SAN FRANCISCO– Apple is heading into a courtroom standoff against the company behind the popular Fortnite video game, reviving a high-stakes cartel fight over whether the digital fortress protecting the iPhone’s App Store is illegally enriching the world’s most valuable company while also thwarting competition suffocated.
Oral hearings Monday before three judges of the Ninth Circuit Court of Appeals are the latest volley in a lawsuit centered around an app store that offers a wide range of products for more than 1 billion iPhones and as a pillar in Apple’s $2.4 trillion Empire serves.
A dispute that will probably remain unresolved for a long time. After hearing Monday’s arguments in San Francisco, the appeals court is not expected to rule for another six months to a year. The issue is so important to both companies that the losing side is likely to take the fight to the U.S. Supreme Court, a process that could take as long as 2024 or 2025.
The dispute dates back to August 2020 when Epic Games, the maker of Fortnite, filed an antitrust lawsuit to erase the walls that have given Apple exclusive control of the iPhone App Store since its inception 14 years ago.
This ironclad control of the App Store has allowed Apple to charge commissions that get it a 15% to 30% cut of purchases on digital services sold by other companies. By some estimates, those commissions pay Apple $15 billion to $20 billion annually — revenue that the Cupertino, Calif.-based company says helps defray the cost of the technology for the iPhone and a store that’s now mostly worth nearly $2 million contains free apps.
US District Judge Barbara Gonzalez Rogers sided almost entirely with Apple in a 185-page ruling issued 13 months ago. This was followed by a closely watched trial that included testimonies from Apple CEO Tim Cook and Epic CEO Tim Sweeney, as well as other top executives.
Despite stating that Apple’s exclusive control over iPhone apps isn’t a monopoly, Gonzalez Rogers opened up a loophole that Apple wants to fill. The judge ordered Apple to allow apps to provide links to payment alternatives outside of the App Store, a requirement that was deferred pending the appeals court’s decision.
Monday’s arguments are expected to start with Epic attorney Thomas Goldstein attempting to convince the trio of judges — Sidney R. Thomas, Milan D. Smith Jr. and Michael J. McShane — why Gonzalez Rogers should take the iPhone App Store and the payment should have been seen as clearly separate markets rather than merging them.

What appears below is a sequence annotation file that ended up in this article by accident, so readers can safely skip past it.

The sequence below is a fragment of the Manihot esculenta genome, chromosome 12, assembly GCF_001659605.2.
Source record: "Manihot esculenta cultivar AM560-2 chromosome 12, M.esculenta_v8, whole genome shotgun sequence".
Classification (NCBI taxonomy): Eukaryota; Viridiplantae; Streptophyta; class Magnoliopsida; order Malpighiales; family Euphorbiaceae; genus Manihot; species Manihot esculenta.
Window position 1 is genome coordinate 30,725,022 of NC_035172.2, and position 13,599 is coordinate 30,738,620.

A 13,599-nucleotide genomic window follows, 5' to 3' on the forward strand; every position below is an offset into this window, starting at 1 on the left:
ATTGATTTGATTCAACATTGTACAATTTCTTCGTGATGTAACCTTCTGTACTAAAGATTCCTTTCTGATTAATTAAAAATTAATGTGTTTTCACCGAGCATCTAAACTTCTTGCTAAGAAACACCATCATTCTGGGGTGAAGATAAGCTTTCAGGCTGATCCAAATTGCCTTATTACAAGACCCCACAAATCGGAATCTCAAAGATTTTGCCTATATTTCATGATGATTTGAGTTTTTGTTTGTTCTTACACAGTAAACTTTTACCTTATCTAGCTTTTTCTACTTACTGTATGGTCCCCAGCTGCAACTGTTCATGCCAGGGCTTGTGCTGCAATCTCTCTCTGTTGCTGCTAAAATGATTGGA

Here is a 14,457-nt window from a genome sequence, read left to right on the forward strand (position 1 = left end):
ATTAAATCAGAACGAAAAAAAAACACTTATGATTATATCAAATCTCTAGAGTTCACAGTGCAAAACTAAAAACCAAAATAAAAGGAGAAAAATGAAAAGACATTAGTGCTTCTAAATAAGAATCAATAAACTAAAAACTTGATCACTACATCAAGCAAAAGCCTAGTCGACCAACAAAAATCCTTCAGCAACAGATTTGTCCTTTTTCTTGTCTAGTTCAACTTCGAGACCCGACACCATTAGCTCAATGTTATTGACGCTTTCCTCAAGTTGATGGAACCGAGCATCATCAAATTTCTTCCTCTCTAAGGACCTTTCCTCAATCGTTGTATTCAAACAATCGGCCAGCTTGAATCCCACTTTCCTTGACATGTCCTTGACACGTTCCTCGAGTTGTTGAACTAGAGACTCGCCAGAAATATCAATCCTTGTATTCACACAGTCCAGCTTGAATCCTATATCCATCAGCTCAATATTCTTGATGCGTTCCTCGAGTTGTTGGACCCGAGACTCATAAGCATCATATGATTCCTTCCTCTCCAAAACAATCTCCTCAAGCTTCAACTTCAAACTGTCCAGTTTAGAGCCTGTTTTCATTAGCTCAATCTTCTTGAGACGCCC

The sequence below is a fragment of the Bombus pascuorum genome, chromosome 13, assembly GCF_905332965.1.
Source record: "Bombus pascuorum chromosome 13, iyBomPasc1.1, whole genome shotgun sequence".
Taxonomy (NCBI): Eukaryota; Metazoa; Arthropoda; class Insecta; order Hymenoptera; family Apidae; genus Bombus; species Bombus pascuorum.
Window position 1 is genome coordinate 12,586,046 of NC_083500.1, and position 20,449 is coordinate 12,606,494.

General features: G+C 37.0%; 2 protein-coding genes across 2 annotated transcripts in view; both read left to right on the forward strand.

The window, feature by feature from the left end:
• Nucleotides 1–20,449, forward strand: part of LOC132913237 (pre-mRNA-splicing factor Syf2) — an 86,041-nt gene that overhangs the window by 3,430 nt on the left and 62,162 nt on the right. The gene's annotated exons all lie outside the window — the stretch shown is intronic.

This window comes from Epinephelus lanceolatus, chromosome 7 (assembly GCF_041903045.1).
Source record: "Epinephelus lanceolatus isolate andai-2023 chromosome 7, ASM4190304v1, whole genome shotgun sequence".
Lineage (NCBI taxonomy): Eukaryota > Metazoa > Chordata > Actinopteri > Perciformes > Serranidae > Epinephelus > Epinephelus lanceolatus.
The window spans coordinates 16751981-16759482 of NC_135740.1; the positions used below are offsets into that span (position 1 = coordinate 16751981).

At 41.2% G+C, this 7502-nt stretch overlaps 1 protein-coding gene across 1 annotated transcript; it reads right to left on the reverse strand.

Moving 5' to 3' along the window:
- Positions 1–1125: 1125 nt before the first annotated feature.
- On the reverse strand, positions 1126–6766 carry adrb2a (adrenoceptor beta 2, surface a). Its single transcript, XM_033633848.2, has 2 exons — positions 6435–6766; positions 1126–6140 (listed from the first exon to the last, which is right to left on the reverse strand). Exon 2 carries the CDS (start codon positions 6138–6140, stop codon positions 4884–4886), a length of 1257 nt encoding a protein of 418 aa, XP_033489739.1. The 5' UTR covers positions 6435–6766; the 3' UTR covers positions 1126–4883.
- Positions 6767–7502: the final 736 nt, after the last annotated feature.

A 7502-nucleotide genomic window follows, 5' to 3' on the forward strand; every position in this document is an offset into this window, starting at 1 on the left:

A Justice Department attorney will also have an opportunity to explain why the agency believes that Gonzalez Rogers interpreted the federal antitrust law too narrowly, jeopardizing future enforcement action against potentially anticompetitive behavior in the technology industry. While the department is technically not taking sides, its arguments are expected to help Epic make its case that the appeals court should overturn the lower court’s decision.
Another lawyer for the California Attorney General’s Office will present arguments in defense of the law, which Gonzalez Rogers cited when he asked Apple to provide links to alternative payment options outside of its app store.
Apple attorney Mark Perry will be given the opportunity to make the final arguments, giving him an opportunity to tailor a presentation aimed at answering some of the questions the judges might ask the attorneys before him.
Much of what Perry says will likely reflect the successful case Apple presented in the lower court.
During his testimony in a lower court, Cook argued that Apple would be forced to allow alternative payment systems that would weaken security and privacy controls valued by consumers who buy iPhones instead of devices running Google’s Android software. That scenario would create “a toxic mess,” Cook warned on the witness stand.
Even as he railed against Apple’s ironclad grip on the App Store, Sweeney admitted that he owns an iPhone, in part for its security and privacy features.